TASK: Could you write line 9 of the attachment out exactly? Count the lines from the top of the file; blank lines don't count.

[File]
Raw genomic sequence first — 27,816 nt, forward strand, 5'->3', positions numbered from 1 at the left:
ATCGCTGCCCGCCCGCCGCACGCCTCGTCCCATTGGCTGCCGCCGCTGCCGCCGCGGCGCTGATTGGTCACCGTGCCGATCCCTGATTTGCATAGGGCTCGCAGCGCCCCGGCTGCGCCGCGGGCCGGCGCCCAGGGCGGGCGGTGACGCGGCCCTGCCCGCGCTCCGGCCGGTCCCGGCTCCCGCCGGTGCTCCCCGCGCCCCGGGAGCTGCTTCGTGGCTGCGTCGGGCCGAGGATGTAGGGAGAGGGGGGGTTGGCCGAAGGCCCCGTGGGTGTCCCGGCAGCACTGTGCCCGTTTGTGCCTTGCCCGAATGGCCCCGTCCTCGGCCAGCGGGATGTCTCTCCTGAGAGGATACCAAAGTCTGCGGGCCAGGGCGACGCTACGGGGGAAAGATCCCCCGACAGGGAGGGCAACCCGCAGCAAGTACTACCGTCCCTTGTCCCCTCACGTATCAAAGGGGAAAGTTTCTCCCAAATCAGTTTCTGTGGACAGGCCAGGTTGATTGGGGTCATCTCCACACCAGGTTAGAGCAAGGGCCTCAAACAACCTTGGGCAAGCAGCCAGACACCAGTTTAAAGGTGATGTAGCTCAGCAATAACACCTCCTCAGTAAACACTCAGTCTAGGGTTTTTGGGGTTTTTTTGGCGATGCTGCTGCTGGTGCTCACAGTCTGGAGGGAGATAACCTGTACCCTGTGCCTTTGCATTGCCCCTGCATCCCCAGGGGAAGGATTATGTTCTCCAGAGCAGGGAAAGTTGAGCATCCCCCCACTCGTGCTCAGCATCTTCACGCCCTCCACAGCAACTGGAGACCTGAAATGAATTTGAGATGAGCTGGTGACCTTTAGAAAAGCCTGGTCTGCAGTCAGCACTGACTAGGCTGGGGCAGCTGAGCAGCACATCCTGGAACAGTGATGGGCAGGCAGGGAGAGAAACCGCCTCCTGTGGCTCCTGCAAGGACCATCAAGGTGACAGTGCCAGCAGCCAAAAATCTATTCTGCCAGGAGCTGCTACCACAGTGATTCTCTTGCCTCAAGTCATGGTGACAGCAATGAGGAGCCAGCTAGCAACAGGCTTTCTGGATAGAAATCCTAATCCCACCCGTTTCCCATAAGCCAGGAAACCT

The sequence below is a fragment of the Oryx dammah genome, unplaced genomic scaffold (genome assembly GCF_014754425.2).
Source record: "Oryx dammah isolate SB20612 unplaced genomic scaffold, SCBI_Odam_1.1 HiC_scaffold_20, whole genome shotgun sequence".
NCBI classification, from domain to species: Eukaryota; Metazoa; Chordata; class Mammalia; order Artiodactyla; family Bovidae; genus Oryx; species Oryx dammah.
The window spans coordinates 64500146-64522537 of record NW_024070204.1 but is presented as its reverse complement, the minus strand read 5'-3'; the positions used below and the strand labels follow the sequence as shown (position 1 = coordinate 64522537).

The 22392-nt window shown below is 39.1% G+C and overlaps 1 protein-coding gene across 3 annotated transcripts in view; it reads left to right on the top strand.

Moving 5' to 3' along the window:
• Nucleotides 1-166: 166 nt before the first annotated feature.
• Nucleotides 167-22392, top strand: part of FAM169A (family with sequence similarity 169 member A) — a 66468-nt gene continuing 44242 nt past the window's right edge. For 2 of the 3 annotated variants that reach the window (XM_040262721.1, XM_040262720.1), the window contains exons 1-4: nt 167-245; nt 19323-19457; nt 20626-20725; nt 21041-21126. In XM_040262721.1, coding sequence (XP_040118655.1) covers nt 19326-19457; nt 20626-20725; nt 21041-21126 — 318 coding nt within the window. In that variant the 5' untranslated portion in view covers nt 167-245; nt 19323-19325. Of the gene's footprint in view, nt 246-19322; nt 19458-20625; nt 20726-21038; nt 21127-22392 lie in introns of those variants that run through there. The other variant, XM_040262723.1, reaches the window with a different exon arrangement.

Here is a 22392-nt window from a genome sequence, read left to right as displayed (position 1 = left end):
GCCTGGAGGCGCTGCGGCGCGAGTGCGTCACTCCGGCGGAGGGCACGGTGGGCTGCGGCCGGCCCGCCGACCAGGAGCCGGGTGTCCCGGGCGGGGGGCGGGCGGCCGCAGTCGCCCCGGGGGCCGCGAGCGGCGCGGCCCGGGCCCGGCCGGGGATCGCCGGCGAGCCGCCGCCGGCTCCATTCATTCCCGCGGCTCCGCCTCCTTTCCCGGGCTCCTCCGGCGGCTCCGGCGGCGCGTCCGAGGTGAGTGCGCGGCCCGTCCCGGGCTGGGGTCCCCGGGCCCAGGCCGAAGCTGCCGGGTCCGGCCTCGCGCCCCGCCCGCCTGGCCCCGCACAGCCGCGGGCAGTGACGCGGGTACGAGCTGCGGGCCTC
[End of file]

• Nucleotides 1-166: 166 nt before the first annotated feature.